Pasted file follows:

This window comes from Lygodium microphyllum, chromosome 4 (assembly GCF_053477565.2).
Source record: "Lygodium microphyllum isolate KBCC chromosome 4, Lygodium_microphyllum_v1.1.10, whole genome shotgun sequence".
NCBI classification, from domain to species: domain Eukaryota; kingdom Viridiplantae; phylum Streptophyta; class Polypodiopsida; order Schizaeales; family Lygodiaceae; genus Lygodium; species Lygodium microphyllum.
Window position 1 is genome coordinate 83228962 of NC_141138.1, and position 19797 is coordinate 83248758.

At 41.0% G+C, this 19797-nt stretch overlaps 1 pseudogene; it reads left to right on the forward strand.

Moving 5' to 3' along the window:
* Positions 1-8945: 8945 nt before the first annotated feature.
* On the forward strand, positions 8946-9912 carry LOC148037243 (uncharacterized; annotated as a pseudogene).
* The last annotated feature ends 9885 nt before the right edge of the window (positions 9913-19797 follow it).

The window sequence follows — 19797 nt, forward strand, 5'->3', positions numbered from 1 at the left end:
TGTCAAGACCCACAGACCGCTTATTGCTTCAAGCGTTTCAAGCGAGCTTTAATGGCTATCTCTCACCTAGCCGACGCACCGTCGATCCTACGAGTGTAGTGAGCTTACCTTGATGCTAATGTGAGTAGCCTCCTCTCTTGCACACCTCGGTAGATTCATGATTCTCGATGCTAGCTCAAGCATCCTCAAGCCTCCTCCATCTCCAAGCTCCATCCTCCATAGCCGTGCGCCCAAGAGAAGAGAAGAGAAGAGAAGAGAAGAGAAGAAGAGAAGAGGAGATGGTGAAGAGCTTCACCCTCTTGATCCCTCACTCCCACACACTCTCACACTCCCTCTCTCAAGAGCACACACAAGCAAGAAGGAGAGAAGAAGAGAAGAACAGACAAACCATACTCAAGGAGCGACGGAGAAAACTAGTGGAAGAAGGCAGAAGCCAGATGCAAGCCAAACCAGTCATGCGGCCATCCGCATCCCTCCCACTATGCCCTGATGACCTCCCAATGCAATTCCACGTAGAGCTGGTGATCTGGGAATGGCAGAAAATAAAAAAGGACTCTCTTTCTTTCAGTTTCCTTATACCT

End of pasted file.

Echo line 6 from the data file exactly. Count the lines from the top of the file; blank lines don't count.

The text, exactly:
Moving 5' to 3' along the window: